When we arrived on Rinca island, a single crab-eating macaque was nervously scampering about, keeping its distance from a male Komodo dragon that was basking in the early morning sun. This was my first Old World monkey, and I was charmed to see its expressive long face and agile small primate locomotion. In contrast to many monkeys I encountered in Costa Rica, especially the capuchin monkey (Cebus capucinus), macaques on the islands did not approach humans closely and seemed wary of their surroundings at all times. T behavior might have to do with the fact that they live in high abundances alongside the komodo dragon, but it is always great to see when a wild animal does not associate humans with food.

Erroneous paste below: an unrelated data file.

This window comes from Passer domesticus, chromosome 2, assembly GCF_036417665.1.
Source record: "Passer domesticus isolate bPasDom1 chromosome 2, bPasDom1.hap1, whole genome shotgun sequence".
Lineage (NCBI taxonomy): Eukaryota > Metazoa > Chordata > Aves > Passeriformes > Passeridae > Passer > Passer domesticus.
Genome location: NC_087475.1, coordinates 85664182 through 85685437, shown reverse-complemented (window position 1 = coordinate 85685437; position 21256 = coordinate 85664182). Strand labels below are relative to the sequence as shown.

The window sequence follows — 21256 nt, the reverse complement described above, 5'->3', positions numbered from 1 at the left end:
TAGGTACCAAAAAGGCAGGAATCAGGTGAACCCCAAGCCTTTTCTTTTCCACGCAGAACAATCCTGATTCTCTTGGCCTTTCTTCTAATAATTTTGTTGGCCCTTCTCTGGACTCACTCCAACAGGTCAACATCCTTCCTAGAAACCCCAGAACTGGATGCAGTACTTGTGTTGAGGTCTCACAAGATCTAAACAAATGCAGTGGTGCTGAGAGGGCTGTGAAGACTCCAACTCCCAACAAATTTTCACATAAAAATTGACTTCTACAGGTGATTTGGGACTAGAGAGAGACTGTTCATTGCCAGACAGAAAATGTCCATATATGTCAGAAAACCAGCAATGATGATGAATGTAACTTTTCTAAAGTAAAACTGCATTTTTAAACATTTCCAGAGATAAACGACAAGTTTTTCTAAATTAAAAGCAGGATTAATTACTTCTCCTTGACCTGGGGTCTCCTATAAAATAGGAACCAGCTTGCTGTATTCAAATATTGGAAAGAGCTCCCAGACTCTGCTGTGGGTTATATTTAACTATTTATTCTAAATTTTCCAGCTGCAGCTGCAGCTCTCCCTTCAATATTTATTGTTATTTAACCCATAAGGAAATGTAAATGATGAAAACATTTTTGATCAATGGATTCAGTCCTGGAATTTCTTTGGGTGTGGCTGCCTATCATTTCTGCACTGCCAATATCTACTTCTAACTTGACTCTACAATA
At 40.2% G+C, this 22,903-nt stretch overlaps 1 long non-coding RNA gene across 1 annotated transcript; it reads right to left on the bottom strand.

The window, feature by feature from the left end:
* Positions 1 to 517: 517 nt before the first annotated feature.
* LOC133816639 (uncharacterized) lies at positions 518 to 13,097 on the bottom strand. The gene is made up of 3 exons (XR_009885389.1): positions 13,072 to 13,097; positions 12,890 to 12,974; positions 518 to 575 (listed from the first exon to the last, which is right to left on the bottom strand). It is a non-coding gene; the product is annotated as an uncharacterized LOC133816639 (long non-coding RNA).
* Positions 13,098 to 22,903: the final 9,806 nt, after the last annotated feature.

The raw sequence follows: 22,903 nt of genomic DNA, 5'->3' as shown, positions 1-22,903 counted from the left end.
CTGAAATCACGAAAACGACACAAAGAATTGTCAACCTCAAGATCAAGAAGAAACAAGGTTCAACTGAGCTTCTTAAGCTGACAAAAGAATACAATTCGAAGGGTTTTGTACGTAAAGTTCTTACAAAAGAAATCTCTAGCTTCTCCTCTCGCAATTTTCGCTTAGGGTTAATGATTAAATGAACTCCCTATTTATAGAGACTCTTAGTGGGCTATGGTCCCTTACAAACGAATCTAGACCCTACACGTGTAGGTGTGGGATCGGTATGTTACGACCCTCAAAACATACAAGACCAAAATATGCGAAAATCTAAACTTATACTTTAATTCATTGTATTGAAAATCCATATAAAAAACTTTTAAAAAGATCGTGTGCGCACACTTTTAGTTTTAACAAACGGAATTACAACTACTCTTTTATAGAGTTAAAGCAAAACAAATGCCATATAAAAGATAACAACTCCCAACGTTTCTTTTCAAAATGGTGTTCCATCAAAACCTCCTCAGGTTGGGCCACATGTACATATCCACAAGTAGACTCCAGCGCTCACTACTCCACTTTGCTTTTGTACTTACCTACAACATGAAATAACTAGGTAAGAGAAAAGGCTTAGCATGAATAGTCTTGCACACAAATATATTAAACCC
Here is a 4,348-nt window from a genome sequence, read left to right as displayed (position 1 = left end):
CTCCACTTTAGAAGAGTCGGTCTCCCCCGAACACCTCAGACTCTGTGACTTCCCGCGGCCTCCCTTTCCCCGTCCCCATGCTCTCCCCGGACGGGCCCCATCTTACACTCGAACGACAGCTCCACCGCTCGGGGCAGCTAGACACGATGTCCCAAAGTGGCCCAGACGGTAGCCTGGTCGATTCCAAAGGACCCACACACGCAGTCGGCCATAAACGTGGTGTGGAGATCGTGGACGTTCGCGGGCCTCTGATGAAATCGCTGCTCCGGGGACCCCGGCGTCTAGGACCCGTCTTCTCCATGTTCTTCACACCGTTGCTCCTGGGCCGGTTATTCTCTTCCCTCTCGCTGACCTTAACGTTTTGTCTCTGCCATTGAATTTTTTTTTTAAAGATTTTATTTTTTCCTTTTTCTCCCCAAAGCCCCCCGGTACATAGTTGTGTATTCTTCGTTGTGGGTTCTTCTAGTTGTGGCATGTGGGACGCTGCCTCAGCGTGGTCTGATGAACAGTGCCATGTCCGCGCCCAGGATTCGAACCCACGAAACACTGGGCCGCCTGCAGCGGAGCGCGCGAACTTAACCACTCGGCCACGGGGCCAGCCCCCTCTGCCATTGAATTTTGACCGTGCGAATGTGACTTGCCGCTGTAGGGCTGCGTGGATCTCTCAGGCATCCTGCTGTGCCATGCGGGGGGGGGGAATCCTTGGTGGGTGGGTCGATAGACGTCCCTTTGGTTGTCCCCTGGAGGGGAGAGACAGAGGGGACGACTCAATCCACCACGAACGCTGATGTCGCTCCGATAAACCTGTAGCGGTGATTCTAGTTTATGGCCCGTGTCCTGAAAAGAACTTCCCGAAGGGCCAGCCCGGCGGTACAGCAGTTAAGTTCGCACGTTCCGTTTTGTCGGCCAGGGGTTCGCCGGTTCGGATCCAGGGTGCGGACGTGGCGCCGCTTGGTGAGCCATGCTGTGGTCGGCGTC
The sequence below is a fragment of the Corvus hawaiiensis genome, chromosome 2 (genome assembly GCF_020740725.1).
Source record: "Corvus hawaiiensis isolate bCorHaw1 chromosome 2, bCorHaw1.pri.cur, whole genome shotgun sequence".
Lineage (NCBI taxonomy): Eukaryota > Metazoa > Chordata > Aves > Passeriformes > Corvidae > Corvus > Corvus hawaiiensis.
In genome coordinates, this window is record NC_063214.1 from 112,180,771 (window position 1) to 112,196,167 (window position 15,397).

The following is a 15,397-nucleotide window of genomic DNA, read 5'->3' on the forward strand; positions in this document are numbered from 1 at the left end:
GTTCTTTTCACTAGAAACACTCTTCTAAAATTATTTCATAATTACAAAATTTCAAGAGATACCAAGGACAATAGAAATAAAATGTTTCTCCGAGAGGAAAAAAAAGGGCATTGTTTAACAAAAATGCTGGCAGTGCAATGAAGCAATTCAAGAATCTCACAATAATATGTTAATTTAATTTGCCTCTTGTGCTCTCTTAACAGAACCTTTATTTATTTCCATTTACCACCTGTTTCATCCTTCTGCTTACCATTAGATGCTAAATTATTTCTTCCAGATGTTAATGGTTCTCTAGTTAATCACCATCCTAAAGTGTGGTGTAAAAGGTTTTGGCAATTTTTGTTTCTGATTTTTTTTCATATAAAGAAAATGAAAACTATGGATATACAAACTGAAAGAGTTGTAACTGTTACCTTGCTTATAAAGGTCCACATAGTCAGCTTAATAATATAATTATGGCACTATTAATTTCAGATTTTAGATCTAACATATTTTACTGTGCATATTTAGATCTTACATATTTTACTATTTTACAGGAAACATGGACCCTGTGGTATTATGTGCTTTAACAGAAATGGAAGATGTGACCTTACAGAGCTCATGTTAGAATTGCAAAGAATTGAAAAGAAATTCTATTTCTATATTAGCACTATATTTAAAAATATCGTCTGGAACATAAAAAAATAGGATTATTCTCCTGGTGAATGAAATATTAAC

Photographed in situ or after some pursuit [1-3]
Over the course of a few days we got to see a number of behaviors from the macaques, including foraging, mating, and a mother carrying a baby. Pictured above is a stoic male from a troop that made its way near us in the savanna.
Footage of long-tailed macaques and a komodo dragon: